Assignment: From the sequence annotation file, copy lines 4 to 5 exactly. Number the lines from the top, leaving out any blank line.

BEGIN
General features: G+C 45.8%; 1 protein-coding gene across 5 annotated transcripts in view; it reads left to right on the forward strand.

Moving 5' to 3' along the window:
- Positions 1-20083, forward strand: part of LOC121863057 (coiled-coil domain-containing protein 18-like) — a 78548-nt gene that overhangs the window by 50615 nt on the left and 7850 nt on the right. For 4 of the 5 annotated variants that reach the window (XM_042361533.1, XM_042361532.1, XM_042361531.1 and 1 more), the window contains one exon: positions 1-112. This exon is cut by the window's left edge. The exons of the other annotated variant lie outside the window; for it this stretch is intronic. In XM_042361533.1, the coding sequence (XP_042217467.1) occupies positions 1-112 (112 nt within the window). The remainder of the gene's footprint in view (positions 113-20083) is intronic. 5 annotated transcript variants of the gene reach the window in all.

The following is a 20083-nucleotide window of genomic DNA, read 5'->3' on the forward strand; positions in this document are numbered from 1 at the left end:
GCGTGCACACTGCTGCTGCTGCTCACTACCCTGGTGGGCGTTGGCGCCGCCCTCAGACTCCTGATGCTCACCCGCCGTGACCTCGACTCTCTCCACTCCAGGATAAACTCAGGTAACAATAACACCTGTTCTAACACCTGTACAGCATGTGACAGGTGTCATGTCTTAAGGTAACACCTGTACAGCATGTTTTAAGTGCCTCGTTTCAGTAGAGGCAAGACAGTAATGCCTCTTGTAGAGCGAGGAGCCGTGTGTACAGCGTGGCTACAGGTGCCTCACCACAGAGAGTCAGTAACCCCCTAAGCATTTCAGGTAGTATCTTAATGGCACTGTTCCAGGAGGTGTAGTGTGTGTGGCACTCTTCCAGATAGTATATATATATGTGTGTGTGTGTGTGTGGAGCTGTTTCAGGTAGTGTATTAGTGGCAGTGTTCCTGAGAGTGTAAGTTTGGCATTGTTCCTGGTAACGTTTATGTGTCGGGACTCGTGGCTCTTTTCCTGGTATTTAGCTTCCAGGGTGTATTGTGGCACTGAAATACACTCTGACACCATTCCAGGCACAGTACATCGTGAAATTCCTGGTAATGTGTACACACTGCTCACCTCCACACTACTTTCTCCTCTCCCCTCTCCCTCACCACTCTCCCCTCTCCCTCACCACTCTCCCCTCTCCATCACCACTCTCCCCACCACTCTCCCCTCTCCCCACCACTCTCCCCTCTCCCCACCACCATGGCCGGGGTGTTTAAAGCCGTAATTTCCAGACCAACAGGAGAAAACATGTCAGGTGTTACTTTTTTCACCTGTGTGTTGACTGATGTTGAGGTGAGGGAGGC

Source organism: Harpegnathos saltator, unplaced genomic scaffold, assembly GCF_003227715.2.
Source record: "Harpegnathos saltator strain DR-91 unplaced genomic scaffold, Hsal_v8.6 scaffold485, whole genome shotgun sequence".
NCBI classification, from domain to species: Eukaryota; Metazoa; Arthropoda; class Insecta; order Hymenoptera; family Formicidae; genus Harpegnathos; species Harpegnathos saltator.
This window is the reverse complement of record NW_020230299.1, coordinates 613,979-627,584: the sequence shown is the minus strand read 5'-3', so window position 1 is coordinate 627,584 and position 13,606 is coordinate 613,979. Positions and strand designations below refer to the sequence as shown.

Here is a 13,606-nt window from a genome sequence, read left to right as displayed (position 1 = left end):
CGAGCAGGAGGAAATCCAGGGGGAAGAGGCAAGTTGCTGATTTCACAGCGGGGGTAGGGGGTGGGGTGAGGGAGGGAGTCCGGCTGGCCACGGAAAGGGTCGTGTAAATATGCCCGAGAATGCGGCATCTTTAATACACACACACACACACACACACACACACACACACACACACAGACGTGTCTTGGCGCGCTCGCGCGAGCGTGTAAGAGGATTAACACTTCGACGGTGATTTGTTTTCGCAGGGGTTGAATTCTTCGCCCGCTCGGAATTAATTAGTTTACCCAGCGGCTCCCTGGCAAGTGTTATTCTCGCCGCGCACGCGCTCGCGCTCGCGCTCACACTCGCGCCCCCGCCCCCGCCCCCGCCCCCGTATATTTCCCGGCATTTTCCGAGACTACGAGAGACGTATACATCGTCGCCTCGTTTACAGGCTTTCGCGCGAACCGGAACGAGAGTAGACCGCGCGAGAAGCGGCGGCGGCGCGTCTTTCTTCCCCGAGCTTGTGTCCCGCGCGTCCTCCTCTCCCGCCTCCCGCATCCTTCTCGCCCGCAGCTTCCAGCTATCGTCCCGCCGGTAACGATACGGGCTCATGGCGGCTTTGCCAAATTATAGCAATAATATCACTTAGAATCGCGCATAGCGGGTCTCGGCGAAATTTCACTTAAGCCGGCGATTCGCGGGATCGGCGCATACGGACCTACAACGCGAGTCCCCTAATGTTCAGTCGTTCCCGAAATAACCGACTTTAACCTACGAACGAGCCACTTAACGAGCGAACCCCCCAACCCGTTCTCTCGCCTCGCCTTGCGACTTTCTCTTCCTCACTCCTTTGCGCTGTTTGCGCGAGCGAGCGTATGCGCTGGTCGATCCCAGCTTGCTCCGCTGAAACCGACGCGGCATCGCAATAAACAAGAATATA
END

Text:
The following is a 20083-nucleotide window of genomic DNA, read 5'->3' on the forward strand; positions in this document are numbered from 1 at the left end:
GCGTGCACACTGCTGCTGCTGCTCACTACCCTGGTGGGCGTTGGCGCCGCCCTCAGACTCCTGATGCTCACCCGCCGTGACCTCGACTCTCTCCACTCCAGGATAAACTCAGGTAACAATAACACCTGTTCTAACACCTGTACAGCATGTGACAGGTGTCATGTCTTAAGGTAACACCTGTACAGCATGTTTTAAGTGCCTCGTTTCAGTAGAGGCAAGACAGTAATGCCTCTTGTAGAGCGAGGAGCCGTGTGTACAGCGTGGCTACAGGTGCCTCACCACAGAGAGTCAGTAACCCCCTAAGCATTTCAGGTAGTATCTTAATGGCACTGTTCCAGGAGGTGTAGTGTGTGTGGCACTCTTCCAGATAGTATATATATATGTGTGTGTGTGTGTGTGGAGCTGTTTCAGGTAGTGTATTAGTGGCAGTGTTCCTGAGAGTGTAAGTTTGGCATTGTTCCTGGTAACGTTTATGTGTCGGGACTCGTGGCTCTTTTCCTGGTATTTAGCTTCCAGGGTGTATTGTGGCACTGAAATACACTCTGACACCATTCCAGGCACAGTACATCGTGAAATTCCTGGTAATGTGTACACACTGCTCACCTCCACACTACTTTCTCCTCTCCCCTCTCCCTCACCACTCTCCCCTCTCCCTCACCACTCTCCCCTCTCCATCACCACTCTCCCCACCACTCTCCCCTCTCCCCACCACTCTCCCCTCTCCCCACCACCATGGCCGGGGTGTTTAAAGCCGTAATTTCCAGACCAACAGGAGAAAACATGTCAGGTGTTACTTTTTTCACCTGTGTGTTGACTGATGTTGAGGTGAGGGAGGC